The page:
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Academic thinking shapes Police operation to catch online paedophiles

Undercover Police operations to catch online sex predators preying on children are now being shaped by academic research carried out by leading criminologist Dr Elena Martellozzo.

Undercover Police operations to catch online sex predators preying on children are now being shaped by academic research carried out by leading criminologist Dr Elena Martellozzo.

The first of its kind partnership between academia and the Police involved Dr Martellozzo, lecturer in criminology at Middlesex University, being given unprecedented access to documents, staff, and facilities in the Metropolitan Police’s Paedophile and High Tech Crime Unit, enabling her to view and understand online predators in their ‘natural environment’.

The detailed research has led to a new training programme for undercover officers and others who combat online child sexual abuse, which she is delivering to the Metropolitan Police. Her findings allow her to provide officers with thorough insights into offenders’ personalities, their grooming techniques, as well as the evolving children’s online activities. The course has been designed to withstand the impact of being exposed to child sex abusers during the course of their work. 

Training uses resources like online chat logs between young children and sexual predators and interviews with convicted offenders, which delve into their mentality and allow officers to second guess how they work and track their movements. Her research also revealed shocking findings such as that an online predator often begins to groom a child within eight minutes.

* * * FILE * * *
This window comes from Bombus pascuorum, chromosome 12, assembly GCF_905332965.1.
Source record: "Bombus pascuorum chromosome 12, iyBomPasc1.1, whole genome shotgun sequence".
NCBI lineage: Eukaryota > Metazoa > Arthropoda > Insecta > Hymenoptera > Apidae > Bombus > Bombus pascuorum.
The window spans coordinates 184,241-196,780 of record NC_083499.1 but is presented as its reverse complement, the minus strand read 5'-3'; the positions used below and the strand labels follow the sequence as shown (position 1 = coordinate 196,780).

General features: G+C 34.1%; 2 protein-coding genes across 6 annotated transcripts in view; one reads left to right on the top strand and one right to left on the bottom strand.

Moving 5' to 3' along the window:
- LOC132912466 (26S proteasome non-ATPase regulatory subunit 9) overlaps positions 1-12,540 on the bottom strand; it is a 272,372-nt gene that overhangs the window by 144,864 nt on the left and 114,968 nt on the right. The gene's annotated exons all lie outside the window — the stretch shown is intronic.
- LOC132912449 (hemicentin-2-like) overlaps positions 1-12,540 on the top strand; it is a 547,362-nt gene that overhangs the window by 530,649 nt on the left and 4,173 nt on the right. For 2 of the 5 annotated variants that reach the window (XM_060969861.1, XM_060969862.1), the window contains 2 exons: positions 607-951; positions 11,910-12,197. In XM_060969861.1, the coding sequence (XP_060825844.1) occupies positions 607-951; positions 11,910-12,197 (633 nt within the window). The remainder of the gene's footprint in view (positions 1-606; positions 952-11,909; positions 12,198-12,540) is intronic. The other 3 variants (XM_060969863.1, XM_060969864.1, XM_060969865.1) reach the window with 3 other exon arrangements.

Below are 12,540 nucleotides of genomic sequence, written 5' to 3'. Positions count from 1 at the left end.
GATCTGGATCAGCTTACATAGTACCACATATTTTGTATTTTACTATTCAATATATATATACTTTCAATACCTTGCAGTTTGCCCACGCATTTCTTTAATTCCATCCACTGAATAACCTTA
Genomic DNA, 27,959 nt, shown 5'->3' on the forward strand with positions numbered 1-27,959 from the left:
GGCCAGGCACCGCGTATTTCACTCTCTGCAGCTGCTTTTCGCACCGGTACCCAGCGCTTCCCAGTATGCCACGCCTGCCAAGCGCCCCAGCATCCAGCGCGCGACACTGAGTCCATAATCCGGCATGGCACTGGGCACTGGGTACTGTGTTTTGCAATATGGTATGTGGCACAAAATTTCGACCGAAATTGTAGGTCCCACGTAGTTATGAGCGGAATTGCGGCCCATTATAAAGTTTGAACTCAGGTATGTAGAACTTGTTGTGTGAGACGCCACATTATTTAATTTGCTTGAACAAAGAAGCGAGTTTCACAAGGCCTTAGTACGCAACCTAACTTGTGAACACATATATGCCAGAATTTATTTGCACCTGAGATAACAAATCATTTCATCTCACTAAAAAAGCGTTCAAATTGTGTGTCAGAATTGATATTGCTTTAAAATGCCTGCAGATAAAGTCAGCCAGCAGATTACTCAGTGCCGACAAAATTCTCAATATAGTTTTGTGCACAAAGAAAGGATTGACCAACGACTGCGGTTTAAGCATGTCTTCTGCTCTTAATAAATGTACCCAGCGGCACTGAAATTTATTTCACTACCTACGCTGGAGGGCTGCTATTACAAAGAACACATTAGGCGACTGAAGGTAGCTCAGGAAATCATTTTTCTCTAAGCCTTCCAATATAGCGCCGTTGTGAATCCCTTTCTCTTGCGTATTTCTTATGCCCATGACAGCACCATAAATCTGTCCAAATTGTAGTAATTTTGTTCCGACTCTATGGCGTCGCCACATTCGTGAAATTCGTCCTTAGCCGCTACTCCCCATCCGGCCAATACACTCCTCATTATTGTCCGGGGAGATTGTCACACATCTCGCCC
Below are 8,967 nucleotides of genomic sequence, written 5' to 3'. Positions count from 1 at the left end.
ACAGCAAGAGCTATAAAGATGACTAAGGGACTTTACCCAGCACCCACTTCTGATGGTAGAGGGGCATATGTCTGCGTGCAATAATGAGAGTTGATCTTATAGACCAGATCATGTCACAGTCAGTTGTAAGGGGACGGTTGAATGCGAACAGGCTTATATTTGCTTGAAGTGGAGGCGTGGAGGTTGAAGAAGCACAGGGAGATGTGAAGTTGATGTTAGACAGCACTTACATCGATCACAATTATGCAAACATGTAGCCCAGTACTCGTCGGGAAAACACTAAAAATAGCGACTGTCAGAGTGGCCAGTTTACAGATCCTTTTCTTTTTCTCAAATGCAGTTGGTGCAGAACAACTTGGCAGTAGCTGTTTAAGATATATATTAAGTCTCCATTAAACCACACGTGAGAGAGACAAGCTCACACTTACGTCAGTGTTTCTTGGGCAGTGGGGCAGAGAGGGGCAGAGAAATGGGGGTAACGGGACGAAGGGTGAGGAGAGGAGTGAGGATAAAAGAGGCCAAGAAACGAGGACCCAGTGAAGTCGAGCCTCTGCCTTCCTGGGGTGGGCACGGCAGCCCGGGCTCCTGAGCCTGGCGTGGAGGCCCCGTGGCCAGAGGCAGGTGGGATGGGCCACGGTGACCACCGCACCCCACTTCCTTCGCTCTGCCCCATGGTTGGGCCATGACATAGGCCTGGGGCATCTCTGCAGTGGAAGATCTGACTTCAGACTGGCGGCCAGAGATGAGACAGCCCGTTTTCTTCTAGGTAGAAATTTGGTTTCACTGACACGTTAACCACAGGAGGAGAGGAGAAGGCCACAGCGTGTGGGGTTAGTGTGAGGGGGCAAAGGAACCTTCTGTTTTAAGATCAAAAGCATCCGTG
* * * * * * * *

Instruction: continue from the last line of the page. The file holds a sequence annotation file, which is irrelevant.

The research findings have also been recorded in a book, launched at New Scotland Yard last week, where Dr Martellozzo said: “Understanding how sex offenders and young people use the Internet and how the police and government agencies are responding to their behaviour is central to how we think about the development of preventative measures”.

“The way youngsters use and interact with the internet is always developing. It is their part of their world – they see no difference between their online and offline lives anymore.

“As we move forward the contribution of academia grows. My current projects include de briefing of sex offenders and victim satisfaction. This partnership will continue to ensure that our efforts to protect children from the most dangerous offenders are as effective as possible.”

Detective Chief Superintendent Reg Hooke of the Met's Child Abuse Investigation Command said: “This book is more than a valuable piece of academic work as it reflects the dynamic partnership that has developed between Elena and the paedophile unit.  It takes the reader through the academic context and all current thinking and deductions and then illustrates the very clear relevance to actual criminal investigations.  It is in my view an exploration of all the current challenges facing both academia and operational covert units in tackling online child sexual abuse”. 

“It is a valuable support to training and is an essential read for those working in this field whatever their role.  Collaboration between operational policing and academic research is essential to ensure that we develop our operational practices to maximum effect and public safety.”

Dr Martellozzo’s book ‘Online Child Sexual Abuse: Grooming, Policing and Child Protection in a Multi-Media World’ is expected to provide a valuable resource both for front line law enforcement professionals and researchers examining online grooming.

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